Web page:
All of this reminds me of an essay question from Uni days. I’ve just looked it up and it turns out to be a quote from Anthony Burgess (he of the Clockwork Orange) – “is there one person living who, given the choice between discovering a lost play of Shakespeare’s and a laundry list of Will’s, would not plump for the dirty washing every time? – Discuss.”

Call me a philistine, but I’m going to be pretty disappointed if we just end up with a few more versions of Homer and the Aeneid.

Any other ideas? What would you like to find – real or imaginary? What questions would you like answered?

Medicus II on library shelf
OK, I admit to looking while I was there. And there was one. Thank you, Southwark Libraries. I did put it back properly afterwards.

 

 

New website, very old gate

Thanks to lovely Stuart, chief shepherd at 3Sheep,  for the revamp of the website. He’s now handed it back to me and I’ve been doing my best not to break it. If anything either doesn’t work or doesn’t make sense please be kind enough to tell me and I’ll see if I can mend it, or at least break it in a new and interesting way.

The gateway on the front page is, for those who care about these things, all that remains of the north gate of Milecastle 37 on Hadrian’s Wall. Here it is again, looking much smaller than it really is in an old photo I’d be ashamed to publish, except for one thing – the chap on the right.

Drawing Milecastle 37

His name, I discovered later, is Alan Whitworth. He was working for English Heritage. The object in his hand is a drawing-board and he was drawing the Wall.

Yes. That Wall. All of it. When we met him he had five miles left to go.

I’ve thought about this encounter many times when I’ve been struggling with archaeological drawing. It’s not a job I enjoy. It’s slow, painstaking, awkward, and surprisingly easy to get wrong. I can’t begin to imagine what personal and professional qualities would be required to record a wall seventy-three miles long. To be honest I had begun to wonder whether we’d misunderstood what he said – surely nobody would take that on? But no, we hadn’t, and here’s the evidence.

Blog tour: My writing process

Thanks to Judi Moore, multi-talented author of “Is death really necessary?” for inviting me to join the blog tour that hunts out the answers to four questions. Mercifully, “Is death really necessary?” isn’t one of them.

Judi’s answers can be found here.  Mine are below. I’m charged with handing on the baton, and have contacted a couple of writer friends, but the rules say you can offer up to three links – so if anyone fancies joining in, let me know.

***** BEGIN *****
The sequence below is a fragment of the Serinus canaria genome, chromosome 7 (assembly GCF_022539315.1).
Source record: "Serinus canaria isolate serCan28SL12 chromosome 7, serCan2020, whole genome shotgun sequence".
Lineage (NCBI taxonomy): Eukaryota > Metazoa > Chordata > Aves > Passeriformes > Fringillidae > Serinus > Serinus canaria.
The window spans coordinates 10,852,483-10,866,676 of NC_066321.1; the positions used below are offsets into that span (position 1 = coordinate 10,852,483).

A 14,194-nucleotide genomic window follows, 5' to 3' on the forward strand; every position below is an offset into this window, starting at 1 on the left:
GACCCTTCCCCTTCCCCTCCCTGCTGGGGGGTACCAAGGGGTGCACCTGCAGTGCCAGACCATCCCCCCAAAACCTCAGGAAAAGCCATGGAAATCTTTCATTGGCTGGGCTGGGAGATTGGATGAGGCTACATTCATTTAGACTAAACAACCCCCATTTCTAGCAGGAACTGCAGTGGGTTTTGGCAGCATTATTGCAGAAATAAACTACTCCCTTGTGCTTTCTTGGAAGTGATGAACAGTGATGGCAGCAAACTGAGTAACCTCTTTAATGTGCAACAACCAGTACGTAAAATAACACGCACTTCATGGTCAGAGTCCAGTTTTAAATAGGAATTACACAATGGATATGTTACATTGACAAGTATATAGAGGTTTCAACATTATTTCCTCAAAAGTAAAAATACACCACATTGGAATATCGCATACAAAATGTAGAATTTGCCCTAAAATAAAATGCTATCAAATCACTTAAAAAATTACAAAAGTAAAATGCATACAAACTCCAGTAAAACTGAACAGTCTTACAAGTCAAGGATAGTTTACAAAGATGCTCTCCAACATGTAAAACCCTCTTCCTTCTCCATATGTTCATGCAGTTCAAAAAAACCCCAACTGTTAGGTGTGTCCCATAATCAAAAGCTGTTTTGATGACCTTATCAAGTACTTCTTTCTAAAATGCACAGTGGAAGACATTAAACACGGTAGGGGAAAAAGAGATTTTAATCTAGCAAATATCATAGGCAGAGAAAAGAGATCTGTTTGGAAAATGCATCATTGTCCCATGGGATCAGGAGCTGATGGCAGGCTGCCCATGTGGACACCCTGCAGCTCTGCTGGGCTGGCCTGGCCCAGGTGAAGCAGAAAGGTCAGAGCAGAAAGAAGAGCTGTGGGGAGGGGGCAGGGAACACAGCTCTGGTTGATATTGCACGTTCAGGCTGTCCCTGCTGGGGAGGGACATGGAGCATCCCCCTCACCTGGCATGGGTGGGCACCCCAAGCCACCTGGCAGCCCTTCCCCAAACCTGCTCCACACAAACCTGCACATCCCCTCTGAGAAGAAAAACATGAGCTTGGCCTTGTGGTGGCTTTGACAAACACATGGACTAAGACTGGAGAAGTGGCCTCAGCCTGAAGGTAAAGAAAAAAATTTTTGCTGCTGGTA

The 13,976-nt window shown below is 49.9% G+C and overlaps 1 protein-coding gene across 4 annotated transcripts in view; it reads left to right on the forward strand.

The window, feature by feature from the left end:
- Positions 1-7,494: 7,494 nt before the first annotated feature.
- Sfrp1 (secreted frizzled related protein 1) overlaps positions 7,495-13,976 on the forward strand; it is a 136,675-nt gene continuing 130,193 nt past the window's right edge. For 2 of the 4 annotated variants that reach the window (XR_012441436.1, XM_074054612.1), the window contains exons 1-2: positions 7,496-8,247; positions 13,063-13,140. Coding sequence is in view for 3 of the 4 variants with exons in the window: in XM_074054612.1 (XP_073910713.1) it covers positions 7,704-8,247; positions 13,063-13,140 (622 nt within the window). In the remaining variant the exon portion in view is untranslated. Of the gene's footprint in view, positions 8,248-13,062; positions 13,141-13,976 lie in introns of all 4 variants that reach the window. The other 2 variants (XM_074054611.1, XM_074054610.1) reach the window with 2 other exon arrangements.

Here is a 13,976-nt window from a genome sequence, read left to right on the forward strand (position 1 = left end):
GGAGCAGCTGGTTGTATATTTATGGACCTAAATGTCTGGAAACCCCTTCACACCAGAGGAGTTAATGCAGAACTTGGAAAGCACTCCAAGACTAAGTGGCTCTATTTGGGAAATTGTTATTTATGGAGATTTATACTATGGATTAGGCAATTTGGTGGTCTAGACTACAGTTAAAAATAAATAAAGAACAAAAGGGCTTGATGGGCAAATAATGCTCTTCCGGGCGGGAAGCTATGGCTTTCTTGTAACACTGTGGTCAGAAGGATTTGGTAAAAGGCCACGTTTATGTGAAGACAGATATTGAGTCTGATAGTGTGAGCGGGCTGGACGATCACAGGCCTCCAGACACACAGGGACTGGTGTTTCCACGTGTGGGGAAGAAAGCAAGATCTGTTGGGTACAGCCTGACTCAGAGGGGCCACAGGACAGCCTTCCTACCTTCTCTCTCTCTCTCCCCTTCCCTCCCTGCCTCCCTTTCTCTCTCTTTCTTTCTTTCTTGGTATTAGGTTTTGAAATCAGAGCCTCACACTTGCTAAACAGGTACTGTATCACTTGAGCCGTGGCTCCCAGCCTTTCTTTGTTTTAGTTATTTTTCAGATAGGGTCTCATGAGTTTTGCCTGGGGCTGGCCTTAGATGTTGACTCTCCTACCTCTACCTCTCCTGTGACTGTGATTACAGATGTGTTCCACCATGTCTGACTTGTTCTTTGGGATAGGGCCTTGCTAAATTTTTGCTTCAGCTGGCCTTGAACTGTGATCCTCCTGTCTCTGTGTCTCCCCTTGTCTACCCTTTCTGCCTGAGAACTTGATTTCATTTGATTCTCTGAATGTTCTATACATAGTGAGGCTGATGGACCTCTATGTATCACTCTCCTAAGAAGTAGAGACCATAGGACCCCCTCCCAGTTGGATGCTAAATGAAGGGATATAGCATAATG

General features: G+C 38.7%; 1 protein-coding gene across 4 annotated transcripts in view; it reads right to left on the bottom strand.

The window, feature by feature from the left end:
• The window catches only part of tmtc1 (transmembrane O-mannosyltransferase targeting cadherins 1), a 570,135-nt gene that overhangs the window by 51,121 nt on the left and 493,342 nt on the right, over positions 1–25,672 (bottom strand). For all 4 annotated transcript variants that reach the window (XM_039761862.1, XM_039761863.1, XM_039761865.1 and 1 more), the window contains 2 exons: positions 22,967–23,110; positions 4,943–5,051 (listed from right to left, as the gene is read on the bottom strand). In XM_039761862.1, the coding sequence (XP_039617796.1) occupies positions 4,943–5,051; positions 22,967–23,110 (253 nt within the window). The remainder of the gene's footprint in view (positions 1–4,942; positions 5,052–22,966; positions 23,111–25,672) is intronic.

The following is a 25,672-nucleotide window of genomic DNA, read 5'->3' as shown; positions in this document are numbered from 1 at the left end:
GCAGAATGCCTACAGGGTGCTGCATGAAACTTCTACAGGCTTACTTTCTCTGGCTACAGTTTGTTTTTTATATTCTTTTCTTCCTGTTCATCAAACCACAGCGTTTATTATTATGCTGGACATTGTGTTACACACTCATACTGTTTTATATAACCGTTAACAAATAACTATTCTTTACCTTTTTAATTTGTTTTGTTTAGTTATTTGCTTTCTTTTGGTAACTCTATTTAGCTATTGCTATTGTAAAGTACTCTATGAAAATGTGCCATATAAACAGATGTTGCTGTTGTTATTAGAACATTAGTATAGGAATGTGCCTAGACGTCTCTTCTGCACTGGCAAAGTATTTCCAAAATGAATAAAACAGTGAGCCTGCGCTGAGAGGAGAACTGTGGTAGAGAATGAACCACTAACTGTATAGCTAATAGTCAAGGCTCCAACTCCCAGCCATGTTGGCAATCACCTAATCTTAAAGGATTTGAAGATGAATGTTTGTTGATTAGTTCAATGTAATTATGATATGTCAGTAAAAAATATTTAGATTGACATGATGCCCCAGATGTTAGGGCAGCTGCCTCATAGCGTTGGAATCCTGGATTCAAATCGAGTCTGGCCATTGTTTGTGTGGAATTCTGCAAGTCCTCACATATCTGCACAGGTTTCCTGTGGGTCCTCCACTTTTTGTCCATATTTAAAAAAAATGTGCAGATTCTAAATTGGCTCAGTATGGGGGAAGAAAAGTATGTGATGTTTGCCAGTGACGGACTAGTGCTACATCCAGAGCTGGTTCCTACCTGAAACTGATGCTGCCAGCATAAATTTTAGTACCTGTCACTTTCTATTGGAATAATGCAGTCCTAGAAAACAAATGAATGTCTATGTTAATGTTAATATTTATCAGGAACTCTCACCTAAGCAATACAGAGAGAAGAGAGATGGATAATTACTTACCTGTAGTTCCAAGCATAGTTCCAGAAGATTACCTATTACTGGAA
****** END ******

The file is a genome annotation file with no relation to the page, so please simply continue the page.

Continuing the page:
1.      What am I working on?Cover of TABULA RASA

The seventh Ruso novel, provisionally called HABEAS CORPUS, and set in Rome. Thus my head will be in entirely the wrong place when the sixth, TABULA RASA, comes out later this year – that one’s set on the northern border of Britannia and will look very much like the cover on the right. (I believe that’s Hercules clutching the golden apples of the Hesperides. Someone please correct me if I’m wrong!)

2.      How does my work differ from others of its genre?

Its genre is “Roman Crime” and there’s a surprising amount of it about. I’d normally reply that I’m more interested than most in the Romano/British tensions, having a leading character from each side and setting the books out in the far reaches of the Western Empire. Although of course Jane Finnis and Rosemary Rowe both set their crime novels in Roman Britain.

Setting HABEAS CORPUS in Rome is going to be a bit of a step in the dark, both for me and for Ruso and Tilla, who will have to be careful not to trip over the descendants of other fictional characters.

3.      Why do I write what I do?

Out of fascination with the era – so much ‘like us’ and yet so different. Also, the problem of how to get along with people who don’t share our culture is universal, and it’s especially acute during a military occupation. In a sense it’s easy for the people at the extremes. Their thinking isn’t challenged. It’s the people who rub shoulders every day with individuals from the ‘other side’ who have to make crucial decisions on how to behave, what risks to take and how much trust to offer. Peacemakers may be ‘blessed’ but they don’t have easy lives.

4.      How does your writing process work?

I know several writers who sit down at the desk and produce between 1000 and 5000 words a day. Clearly their brains work much faster than mine, and they have much better self-discipline.

Often the only way to make progress is to spend a lot of time getting it frustratingly wrong, then to go for a lone walk only to realise (on a good day) what I should have written. Thus many hours are spent producing words that end up in the ‘dump’ file the next morning. I keep a running total of the word count on a virtual sticky note on the desktop, just to reassure myself that I am making progress, if rather inefficiently.

What about planning, you may be asking? Oh, I can show you plans. Official synopses. Splendid creations in multi-coloured felt-tip. Photographs on whiteboards. Photographs of whiteboards. Maps with pins and stickers. Spreadsheets. Character lists. Charts drawn up using special software. Then you can wonder, as I do when these things resurface during a clear-up, what on earth most of them have to do with what’s in the book.